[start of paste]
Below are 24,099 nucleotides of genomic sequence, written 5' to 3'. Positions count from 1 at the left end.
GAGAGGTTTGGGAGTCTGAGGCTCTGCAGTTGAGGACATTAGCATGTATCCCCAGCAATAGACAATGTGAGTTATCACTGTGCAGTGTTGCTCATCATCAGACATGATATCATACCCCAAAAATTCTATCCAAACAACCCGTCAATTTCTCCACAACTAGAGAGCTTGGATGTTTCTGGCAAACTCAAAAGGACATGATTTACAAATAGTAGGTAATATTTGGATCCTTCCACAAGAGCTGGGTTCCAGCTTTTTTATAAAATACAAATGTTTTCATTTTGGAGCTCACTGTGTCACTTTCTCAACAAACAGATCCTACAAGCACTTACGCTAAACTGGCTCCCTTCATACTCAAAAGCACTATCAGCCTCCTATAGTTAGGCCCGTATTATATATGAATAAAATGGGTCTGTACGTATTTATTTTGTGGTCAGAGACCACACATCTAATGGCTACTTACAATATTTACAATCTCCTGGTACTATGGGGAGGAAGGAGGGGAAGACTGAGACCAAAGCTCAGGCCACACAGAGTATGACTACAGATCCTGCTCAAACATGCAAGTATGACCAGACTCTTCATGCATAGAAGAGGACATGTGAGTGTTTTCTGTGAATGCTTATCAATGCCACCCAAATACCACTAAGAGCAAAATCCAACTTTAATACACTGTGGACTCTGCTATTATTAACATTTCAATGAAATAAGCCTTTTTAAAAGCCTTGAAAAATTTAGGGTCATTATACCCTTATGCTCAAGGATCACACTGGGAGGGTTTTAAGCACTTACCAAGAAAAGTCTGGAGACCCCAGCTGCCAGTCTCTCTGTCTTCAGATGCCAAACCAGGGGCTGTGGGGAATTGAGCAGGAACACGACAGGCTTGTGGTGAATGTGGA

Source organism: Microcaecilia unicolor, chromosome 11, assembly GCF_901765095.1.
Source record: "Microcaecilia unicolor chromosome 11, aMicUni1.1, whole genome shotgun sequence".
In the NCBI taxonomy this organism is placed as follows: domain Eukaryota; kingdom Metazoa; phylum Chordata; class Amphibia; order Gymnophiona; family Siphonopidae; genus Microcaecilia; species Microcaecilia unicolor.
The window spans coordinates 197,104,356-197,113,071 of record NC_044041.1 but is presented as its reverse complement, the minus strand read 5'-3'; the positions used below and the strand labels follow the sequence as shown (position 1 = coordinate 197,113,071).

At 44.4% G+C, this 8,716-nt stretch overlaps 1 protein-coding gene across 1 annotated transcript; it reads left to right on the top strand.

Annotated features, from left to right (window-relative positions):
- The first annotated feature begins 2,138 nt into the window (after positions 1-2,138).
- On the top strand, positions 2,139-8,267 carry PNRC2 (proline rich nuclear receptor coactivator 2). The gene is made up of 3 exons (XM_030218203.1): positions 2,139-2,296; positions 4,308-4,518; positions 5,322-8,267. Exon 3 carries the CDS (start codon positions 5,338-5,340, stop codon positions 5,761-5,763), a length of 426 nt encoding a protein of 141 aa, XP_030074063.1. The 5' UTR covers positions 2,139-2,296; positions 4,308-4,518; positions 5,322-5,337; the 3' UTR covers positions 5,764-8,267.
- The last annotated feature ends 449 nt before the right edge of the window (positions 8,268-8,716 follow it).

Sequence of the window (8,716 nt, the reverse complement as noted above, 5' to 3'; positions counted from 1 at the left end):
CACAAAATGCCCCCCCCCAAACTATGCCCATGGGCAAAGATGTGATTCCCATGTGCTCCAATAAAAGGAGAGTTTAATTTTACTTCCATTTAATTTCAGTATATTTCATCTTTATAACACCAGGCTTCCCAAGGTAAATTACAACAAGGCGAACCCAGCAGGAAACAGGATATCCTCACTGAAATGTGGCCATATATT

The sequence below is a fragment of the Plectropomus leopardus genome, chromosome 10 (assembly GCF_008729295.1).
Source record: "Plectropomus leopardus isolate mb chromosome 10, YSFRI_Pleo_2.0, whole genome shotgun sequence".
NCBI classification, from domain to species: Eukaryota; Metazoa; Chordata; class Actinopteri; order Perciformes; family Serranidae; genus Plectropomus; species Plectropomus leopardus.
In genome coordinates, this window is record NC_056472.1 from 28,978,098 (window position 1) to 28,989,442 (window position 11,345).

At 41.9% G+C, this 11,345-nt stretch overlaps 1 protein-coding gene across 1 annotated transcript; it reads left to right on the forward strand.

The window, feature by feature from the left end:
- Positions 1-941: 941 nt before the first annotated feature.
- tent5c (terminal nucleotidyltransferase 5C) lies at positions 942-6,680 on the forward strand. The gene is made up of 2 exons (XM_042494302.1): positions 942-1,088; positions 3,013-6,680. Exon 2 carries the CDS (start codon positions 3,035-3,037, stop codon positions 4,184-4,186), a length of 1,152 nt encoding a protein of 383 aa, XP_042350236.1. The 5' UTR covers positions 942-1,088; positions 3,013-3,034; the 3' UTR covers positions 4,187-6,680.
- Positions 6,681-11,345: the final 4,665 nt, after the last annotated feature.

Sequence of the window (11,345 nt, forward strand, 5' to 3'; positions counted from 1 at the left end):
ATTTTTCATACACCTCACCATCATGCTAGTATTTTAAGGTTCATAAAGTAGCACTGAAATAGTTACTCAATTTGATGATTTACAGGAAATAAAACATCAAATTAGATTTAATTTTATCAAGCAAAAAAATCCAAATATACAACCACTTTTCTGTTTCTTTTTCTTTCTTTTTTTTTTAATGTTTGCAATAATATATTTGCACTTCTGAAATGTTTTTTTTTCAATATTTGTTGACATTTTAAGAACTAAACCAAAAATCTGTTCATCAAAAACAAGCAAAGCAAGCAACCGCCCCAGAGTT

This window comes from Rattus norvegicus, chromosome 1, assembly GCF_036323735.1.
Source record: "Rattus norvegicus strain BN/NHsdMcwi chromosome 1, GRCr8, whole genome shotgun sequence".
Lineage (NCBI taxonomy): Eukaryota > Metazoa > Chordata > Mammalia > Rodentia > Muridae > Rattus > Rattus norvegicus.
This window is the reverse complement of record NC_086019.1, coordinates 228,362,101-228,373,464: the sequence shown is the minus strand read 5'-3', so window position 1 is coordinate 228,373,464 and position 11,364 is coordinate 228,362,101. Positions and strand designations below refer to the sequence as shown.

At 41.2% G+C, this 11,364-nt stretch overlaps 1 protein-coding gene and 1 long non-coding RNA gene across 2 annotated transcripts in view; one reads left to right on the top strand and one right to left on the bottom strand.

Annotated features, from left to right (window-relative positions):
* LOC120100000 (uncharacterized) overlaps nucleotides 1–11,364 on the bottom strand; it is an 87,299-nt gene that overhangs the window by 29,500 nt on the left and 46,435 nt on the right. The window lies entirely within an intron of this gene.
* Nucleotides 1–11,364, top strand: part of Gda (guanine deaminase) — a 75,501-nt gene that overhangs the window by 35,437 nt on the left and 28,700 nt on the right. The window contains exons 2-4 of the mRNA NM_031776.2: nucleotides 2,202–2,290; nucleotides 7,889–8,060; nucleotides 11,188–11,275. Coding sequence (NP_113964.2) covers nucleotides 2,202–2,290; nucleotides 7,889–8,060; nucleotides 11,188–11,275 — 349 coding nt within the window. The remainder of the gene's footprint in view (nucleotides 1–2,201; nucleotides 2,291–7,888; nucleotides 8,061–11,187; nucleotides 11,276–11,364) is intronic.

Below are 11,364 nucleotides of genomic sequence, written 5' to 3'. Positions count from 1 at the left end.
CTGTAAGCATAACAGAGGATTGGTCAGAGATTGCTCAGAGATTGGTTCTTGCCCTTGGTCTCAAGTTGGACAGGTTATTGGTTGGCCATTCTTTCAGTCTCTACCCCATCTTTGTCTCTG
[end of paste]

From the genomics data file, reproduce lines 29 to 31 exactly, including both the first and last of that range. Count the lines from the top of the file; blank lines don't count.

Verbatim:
At 41.2% G+C, this 11,364-nt stretch overlaps 1 protein-coding gene and 1 long non-coding RNA gene across 2 annotated transcripts in view; one reads left to right on the top strand and one right to left on the bottom strand.

Annotated features, from left to right (window-relative positions):
* LOC120100000 (uncharacterized) overlaps nucleotides 1–11,364 on the bottom strand; it is an 87,299-nt gene that overhangs the window by 29,500 nt on the left and 46,435 nt on the right. The window lies entirely within an intron of this gene.